The Hopper College Window Commission Committee has completed its work. The information below is retained for those interested in learning about the history and background of the committee’s work.
Yale University is accepting nominations or self-nominations of artists to create new sets of windows on two sites at Grace Hopper College, one of Yale’s fourteen residential colleges. The residential college system, a distinctive feature of Yale College, fosters a sense of spirit and allegiance at Yale by housing undergraduates in communities that contain their own dining hall, library, common room, and artistic and athletic facilities. Decorative windows have been incorporated into many of the campus’s academic and residential buildings, including works by leading figures in the medium: Louis Comfort Tiffany, John La Farge, and G. Owen Bonawit. The university has a long-held tradition of integrating art and architecture.
The Hopper College Windows committee seeks one or two artists to design windows to replace two sets of pictorial windows that have been removed from the college. These windows depicted scenes from the antebellum American South and scenes from the life of the residential college’s previous namesake, John C. Calhoun (1804 B.A., 1822 LL.D.), and included images of slaves. Effective July 1, 2017, John Calhoun’s name has been replaced with that of Admiral Grace Murray Hopper. A trailblazing computer scientist, brilliant mathematician and teacher, and dedicated public servant, Grace Hopper received a master’s degree (1930) and a Ph.D. (1934) in mathematics from Yale.
The first set of windows in the common room had presented a pictorial timeline of John Calhoun’s life. This stand-alone site presents an opportunity to honor and celebrate the legacy of Grace Hopper’s life.
The second set of windows in the dining hall, of which only a portion has been removed, glorify the antebellum South and idealize rural American life more generally. This integrated site presents an opportunity to confront, not erase, the college’s history, a motivation exemplified by the renaming of the college and the removal of the original windows. The dining hall is named for Roosevelt Thompson ’84, an African American alumnus of the college who had been named a Rhodes Scholar and was killed in a traffic accident during his senior year.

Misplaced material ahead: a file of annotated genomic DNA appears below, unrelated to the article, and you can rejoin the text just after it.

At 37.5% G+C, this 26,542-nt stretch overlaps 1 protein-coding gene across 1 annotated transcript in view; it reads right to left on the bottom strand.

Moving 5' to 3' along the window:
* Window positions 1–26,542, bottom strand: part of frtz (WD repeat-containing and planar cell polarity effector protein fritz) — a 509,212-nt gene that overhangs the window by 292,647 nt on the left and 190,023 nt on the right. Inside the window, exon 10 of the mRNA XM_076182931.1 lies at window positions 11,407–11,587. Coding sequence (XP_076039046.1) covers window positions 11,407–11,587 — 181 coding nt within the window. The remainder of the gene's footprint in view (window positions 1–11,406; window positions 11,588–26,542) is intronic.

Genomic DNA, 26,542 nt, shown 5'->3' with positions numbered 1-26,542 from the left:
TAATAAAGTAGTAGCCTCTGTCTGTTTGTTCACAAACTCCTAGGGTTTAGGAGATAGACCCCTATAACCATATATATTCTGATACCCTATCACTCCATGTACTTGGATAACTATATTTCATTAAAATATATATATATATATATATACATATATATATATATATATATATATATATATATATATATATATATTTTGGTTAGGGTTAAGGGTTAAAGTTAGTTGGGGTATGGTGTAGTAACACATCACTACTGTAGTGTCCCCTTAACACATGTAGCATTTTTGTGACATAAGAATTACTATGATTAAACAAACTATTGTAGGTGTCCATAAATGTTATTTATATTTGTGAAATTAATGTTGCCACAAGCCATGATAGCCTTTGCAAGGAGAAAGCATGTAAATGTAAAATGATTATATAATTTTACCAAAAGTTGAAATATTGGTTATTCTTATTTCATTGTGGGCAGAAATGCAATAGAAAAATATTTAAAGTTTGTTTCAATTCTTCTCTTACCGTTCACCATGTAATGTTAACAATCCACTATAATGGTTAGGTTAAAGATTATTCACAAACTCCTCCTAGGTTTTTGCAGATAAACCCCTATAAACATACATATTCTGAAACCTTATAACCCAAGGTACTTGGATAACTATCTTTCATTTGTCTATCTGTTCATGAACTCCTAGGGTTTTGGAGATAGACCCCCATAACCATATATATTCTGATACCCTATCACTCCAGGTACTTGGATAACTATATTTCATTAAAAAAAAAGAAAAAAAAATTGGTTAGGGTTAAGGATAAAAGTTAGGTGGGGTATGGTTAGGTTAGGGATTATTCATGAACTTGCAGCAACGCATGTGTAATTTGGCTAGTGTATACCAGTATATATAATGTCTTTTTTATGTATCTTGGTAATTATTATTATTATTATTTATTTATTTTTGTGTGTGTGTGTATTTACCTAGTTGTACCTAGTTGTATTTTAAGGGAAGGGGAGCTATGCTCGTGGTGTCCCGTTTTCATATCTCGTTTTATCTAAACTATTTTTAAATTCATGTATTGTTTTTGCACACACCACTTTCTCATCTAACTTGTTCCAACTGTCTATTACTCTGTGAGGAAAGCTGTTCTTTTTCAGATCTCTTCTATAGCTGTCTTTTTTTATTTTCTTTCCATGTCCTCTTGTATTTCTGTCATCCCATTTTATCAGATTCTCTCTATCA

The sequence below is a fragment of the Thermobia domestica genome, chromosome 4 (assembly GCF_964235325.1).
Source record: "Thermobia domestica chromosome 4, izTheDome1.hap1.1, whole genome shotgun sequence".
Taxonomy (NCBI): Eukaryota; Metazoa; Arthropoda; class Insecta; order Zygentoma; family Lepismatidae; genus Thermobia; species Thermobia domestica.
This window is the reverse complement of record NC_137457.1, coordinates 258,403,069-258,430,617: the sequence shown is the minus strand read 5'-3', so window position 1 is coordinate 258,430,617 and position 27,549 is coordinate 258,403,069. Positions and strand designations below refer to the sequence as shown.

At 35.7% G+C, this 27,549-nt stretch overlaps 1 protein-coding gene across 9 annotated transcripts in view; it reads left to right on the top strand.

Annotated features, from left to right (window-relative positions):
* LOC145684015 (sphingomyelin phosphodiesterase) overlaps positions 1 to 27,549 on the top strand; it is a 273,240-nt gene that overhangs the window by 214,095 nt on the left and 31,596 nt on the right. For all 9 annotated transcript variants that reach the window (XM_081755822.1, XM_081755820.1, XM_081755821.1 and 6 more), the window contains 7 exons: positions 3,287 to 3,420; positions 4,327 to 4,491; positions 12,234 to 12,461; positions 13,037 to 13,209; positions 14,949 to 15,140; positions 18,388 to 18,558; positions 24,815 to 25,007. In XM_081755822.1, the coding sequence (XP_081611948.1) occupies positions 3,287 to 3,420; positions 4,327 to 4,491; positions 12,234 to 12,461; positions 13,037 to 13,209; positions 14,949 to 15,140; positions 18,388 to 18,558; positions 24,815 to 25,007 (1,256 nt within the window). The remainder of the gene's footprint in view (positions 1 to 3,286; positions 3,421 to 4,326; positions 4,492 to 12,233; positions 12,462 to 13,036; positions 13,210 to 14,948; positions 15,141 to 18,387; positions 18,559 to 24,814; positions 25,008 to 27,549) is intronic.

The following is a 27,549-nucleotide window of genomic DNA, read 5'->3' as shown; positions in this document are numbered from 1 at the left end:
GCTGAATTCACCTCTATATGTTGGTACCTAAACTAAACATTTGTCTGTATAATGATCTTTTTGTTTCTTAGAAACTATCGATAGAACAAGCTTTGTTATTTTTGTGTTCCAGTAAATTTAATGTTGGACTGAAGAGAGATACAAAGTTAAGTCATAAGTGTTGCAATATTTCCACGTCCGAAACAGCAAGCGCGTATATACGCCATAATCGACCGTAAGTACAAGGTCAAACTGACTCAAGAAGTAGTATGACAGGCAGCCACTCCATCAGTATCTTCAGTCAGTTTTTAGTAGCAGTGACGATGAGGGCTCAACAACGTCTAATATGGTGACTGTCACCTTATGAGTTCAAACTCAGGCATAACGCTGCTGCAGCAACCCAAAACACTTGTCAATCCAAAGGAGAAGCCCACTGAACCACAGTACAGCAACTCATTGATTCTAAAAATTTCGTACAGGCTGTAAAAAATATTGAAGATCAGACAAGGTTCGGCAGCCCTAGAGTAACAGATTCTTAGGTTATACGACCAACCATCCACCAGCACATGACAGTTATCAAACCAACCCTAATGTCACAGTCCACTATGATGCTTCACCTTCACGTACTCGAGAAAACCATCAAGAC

Regarding the change in the college’s name, President Peter Salovey has said, “The decision to change a college’s name is not one we take lightly, but John Calhoun’s legacy as a white supremacist and a national leader who passionately promoted slavery as a ‘positive good’ fundamentally conflicts with Yale’s mission and values.” Photographs of the removed windows, current temporary windows, and the rooms in which they are situated can be viewed below. Links to additional background material are also included on this page.
Yale welcomes nominations and self-nominations of artists to undertake either project. A nomination would include a brief description of the reason for your nomination and should be sent to Joy McGrath (firstname.lastname@example.org) by September 15, 2017.
Artists need not work in glass to be considered; if selected, Yale will retain a glass fabricator to realize designs in glass.
Method of selection
The Hopper College Windows Commission Committee will consider all nominations, and will contact and work with artists directly as appropriate. View the membership of the committee. The committee may be contacted via email to Joy McGrath (email@example.com) in the Yale president’s office.
|Exterior||View of full dining hall; windows visible in this photograph will be retained|
|Temporary windows in dining hall||Temporary windows in dining hall|
|Temporary windows in dining hall||Temporary windows in common room|
|windows removed from common room|
|windows removed from dining hall|
|Existing Windows in the Dining Hall|